It is difficult to identify skirmishes out in the countryside particularly during 1861, since there was less documentation of all the shooting scrapes that year compared to better records made and kept the following years of the war in Missouri.
That being said, I have a good idea what events could have lead to California's forlorn appearance about October 8, 1861. My theory is that California was vandalized by vengeful Union troops possibly as a result of the two train shootings by local Missouri State Guard (MSG) members near Centertown or Lookout Station on the Moniteau/Cole County line in August 1861.
The first about August 12 involved just a couple of local southern men and one of their shots mortally wounded a conductor named Whipple from Jeff City who was on the train. For the identity of the ambushers, you may ask our mutual acquaintance, Elwood.
The second train shooting on August 20 was on a grander scale. A number of the local MSG may have heard that Union home guards from central Missouri (specifically: Warrensburg, Tipton, and California) were ordered to report to Jefferson City and were packed aboard the eastbound train that day. Some were even riding on top of the cars. At the same location as on August 12 the hidden local southern men "let fly" and hit a number of the Home Guards, at least one mortally. The shaken Home Guards returned fire and the southerners retired, except for three whose horses bolted. The northerners captured and shot those three to death. I did not learn their names. If you know, please let me know.
Further, Major Emory S. Foster and one squadron of his home guardsmen from Warrensburg rode their horses to Jeff City via the wagon road beside the Pacific Railroad tracks, presumably because of lack of space on the train for all those horses. Remember, that in 1861 the railroad terminus was in Tipton. In a 1920 article by George Grover in the "Missouri Historical Review" Grover quoted Foster as saying that when his squadron reached the same vicinity near Centertown they had "a sharp fight" and "routed a large band of guerrillas, killing ten of them." Foster did not specify the date of this fight, and, of course, his body count of the MSG is probably an exaggeration. If Foster arrived in Tipton with the rest of his troops who rode the train on August 20 his mounted men could have reached Centertown late that day or the next.
Now, for the revenge part. There was a brand new brigadier general named U.S. Grant at Jefferson City at that time, and when the shot-up train pulled into town Grant took action to stop that nonsense to the west. He sent the same guardsmen who endured the earlier ambush to the Centertown area to teach southerners there a lesson. The enraged guardsmen needed no encouragement, over the next several days torched homes and other buildings along the railroad for some distance, and weren't in the mood to be tolerant. If the California home guardsmen went along, they probably guided the others to "the usual suspects." I read in the 1980 Moniteau County history that a local family always wondered why their house was burned during the war. I seem to recall their name is Rice. If they are still around, you may wish to clear up that mystery for them. How far this arson extended I do not know, but according to Grant's reports in the "O.R." those busy home guardsmen were gone on this errand several days.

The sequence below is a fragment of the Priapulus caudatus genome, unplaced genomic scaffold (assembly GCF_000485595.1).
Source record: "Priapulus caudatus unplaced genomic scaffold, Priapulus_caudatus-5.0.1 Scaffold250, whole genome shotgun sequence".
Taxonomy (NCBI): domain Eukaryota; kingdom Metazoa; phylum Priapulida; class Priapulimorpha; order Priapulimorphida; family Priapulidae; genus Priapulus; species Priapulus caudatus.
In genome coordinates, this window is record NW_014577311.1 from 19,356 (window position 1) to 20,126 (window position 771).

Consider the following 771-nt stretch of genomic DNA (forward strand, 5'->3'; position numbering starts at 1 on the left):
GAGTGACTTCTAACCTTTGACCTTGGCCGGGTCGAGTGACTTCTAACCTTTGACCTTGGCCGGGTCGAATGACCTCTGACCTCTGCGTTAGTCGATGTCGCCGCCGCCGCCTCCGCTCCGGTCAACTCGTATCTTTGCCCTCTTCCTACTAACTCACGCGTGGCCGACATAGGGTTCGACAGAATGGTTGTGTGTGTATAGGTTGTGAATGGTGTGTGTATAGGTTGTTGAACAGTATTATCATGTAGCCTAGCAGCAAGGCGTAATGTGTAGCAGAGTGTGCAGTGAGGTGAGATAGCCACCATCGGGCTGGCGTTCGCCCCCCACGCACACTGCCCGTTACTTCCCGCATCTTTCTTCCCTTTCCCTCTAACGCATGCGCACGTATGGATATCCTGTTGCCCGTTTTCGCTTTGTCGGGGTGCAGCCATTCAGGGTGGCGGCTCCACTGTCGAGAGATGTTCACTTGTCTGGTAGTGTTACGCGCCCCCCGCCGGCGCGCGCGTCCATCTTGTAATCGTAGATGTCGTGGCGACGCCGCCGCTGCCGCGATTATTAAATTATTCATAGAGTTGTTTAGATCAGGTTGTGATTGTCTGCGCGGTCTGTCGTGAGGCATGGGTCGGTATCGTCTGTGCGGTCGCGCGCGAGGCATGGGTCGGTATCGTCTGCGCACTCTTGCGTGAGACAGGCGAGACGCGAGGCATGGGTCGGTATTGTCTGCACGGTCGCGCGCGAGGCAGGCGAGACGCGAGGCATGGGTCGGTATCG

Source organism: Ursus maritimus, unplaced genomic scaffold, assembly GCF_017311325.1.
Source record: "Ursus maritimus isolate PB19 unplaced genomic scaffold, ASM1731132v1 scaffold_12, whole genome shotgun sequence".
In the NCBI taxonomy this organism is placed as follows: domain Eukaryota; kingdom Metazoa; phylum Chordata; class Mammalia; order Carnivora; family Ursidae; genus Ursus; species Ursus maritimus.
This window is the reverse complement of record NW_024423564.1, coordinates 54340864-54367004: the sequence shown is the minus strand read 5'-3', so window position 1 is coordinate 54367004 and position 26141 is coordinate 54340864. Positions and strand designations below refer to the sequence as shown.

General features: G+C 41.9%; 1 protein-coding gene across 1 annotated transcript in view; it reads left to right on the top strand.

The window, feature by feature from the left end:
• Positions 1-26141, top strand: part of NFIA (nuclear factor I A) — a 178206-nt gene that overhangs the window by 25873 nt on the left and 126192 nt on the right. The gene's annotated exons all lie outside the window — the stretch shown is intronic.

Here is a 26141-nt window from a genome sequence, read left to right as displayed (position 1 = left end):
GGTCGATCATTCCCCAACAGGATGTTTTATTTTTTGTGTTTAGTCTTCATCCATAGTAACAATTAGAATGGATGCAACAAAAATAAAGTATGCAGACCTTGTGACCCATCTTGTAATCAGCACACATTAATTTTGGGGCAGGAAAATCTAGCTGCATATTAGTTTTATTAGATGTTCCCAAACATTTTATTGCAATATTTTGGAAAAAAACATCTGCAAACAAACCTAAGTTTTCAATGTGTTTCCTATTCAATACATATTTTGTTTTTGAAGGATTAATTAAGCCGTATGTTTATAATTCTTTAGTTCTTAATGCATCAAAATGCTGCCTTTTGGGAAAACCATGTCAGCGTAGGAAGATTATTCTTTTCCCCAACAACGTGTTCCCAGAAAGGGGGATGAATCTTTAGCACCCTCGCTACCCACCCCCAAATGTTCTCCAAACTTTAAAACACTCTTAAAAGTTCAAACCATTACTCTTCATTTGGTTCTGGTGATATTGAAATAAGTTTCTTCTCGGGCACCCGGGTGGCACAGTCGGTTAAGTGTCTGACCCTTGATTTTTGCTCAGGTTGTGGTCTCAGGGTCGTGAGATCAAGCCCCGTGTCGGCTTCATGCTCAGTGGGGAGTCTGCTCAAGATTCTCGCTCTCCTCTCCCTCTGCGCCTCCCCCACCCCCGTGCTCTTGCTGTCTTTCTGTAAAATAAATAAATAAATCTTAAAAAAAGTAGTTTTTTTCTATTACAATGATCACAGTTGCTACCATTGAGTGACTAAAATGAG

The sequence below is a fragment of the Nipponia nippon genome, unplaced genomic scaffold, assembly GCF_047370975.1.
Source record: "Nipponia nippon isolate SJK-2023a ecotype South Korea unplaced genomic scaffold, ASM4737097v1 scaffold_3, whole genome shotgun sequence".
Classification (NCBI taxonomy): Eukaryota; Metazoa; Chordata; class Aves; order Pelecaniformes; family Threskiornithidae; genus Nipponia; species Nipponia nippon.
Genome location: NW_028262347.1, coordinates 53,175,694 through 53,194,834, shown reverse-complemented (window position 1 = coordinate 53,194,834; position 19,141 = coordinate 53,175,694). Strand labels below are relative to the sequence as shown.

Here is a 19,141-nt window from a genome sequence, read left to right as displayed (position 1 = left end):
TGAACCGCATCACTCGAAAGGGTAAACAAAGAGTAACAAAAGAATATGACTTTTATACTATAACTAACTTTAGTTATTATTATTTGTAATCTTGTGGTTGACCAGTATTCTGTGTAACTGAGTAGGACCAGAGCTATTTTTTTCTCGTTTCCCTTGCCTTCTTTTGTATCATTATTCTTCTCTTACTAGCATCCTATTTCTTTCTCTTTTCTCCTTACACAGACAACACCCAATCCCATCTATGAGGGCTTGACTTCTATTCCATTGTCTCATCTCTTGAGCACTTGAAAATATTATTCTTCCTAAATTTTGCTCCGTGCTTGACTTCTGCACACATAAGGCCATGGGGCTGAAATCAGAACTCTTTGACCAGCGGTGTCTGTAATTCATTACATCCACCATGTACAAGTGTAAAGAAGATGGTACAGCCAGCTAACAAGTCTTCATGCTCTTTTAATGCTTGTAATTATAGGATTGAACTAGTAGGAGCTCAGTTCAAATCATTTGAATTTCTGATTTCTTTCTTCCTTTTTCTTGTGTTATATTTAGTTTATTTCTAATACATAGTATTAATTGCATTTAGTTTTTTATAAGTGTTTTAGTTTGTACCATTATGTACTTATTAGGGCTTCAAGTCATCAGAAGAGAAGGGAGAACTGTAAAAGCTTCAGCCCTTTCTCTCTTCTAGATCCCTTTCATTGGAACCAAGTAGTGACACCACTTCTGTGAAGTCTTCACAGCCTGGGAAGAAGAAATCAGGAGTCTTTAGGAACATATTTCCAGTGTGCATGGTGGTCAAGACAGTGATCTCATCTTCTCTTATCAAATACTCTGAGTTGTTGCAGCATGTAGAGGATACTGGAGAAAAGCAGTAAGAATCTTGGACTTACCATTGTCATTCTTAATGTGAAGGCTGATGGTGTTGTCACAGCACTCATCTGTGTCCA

Sources for all that above include:
--"From California, MO,""Daily Missouri Democrat," St. Louis, 31 January 1862;
--"From the Pacific Railroad," "Daily Missouri Democrat," St. Louis, 13 August 1861;
--"O.R." series 1, vol. 3, pp. 140, 452, 454, 461; series 2, vol. 1, pp. 216-7
--Capt. George S. Grover, "Civil War in Missouri," "MHR", vol. 8, October 1913, pp. 19-20;
--George S. Grover, "Major Emory S. Foster," "MHR" vol. 15, April-July 1920, p. 426;
--James E. Ford, "A History of Jefferson City," Jeff City: publ. by author, 1938, pp. 134-136, quoting Jeff City "Examiner" of Saturday, 17 August 1861;
--James E. Ford, "A History of Moniteau County, Missouri," California, MO: publ by Marvin H. Crawford, 1936, p. 42;
--Carolyn M. Bartels, "The Forgotten Men: Missouri State Guard," Shawnee Mission, Kansas: Two Trails Publ., 1995, pp. 204-5 (charges against an Andrew Kinney for the 2nd train shooting);
--a reprint of a 1930s article that mentions this in the "Warrensburg Daily Star-Journal" 17 August 1976;
--bare mentions of Grant in Jeff City during August 1861 in volume 1 of his memoirs. Rest assured Grant left out the arson part.
Bear in mind also that the editor of the "California Weekly News" was twice jailed in 1861 and 1862 for secessionist articles, which may have been enough to send Union troops on a rampage in California. My source for this are editorials later by the editor C. P. Anderson telling his readers that he had now realized the error of his ways. His paper was then published throughout the rest of the war, and remaining copies on microfilm are good records of central Missouri war events.